Chinn, C.A. & Malhotro, B.A. 2012. Epistemologically authentic inquiry in schools: A theoretical framework for evaluating inquiry tasks. Science Education 6:175-218.

Week 9: Epistemic Cognition, Personal Epistemology and Science Education Part 2

Louca, L., Elby, A., Hammer, D. & Kage, T. 2004. Epistemological resources: Applying a new epistemological framework to science instruction. Educational Psychologist 39:57-68.

Week 10: Epistemic Cognition, Personal Epistemology and Science Education Part 3

Sandoval, W. 2005. Understanding students’ practical epistemologies and their influence on learning through inquiry. Science Education 89:634-656.

Week 11: Epistemic Cognition, Personal Epistemology and Science Education Part 4

Berland, L.K., Schwarz, C.V., Krist, C., Kenyon, L., Lo, A.S., and Reiser, B.J. 2015. Epistemologies in Practice: Making Scientific Practices Meaningful for Students. Journal of Research in Science Teaching 53: 1082–1112.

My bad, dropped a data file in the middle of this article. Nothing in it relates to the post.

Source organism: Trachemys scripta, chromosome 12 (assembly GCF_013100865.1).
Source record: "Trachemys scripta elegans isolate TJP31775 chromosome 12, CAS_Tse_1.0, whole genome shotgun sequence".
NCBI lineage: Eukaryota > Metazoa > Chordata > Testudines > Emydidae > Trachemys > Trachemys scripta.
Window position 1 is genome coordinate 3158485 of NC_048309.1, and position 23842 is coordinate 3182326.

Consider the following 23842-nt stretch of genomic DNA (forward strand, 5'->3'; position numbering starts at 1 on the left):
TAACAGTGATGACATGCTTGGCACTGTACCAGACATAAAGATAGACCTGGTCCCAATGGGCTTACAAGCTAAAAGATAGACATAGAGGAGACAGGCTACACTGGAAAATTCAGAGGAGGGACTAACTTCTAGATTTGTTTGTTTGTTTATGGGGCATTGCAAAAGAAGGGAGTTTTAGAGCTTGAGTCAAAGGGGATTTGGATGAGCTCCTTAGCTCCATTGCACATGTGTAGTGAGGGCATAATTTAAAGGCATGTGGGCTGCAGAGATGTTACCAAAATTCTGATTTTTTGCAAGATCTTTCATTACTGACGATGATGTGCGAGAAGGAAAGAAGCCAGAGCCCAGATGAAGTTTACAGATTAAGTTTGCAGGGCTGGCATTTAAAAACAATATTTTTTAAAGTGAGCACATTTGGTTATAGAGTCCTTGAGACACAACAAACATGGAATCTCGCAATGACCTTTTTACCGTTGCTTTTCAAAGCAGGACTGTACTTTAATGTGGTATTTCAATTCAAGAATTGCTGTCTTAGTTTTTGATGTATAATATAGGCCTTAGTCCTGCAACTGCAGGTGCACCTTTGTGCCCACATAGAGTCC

Week 12: Student Presentation and Discussion
Week 13: Student Presentation and Discussion
Week 14: Summary

First Year Course: Virtue and Vice in Science (Spring 2018)

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This course will explore the why, how, and what if of intellectual virtue and vice in science. More specifically, why intellectual virtue is important in science, how scientists-in-training can develop and maintain their intellectual virtue, and what are the consequences of becoming more intellectually virtuous. The focus of the course will be on science, but the ideas and concepts encountered in the course will apply broadly to other intellectual endeavors and professional careers, both inside and outside of science. The course is purposely designed for first years that may be unsure or looking for insights about science education and training in which they will be engaged for the rest of their college careers. However, the course will also be useful to those in their sophomore, junior, and senior years, within and outside science, that are looking for a more nuanced and informed approach to their education.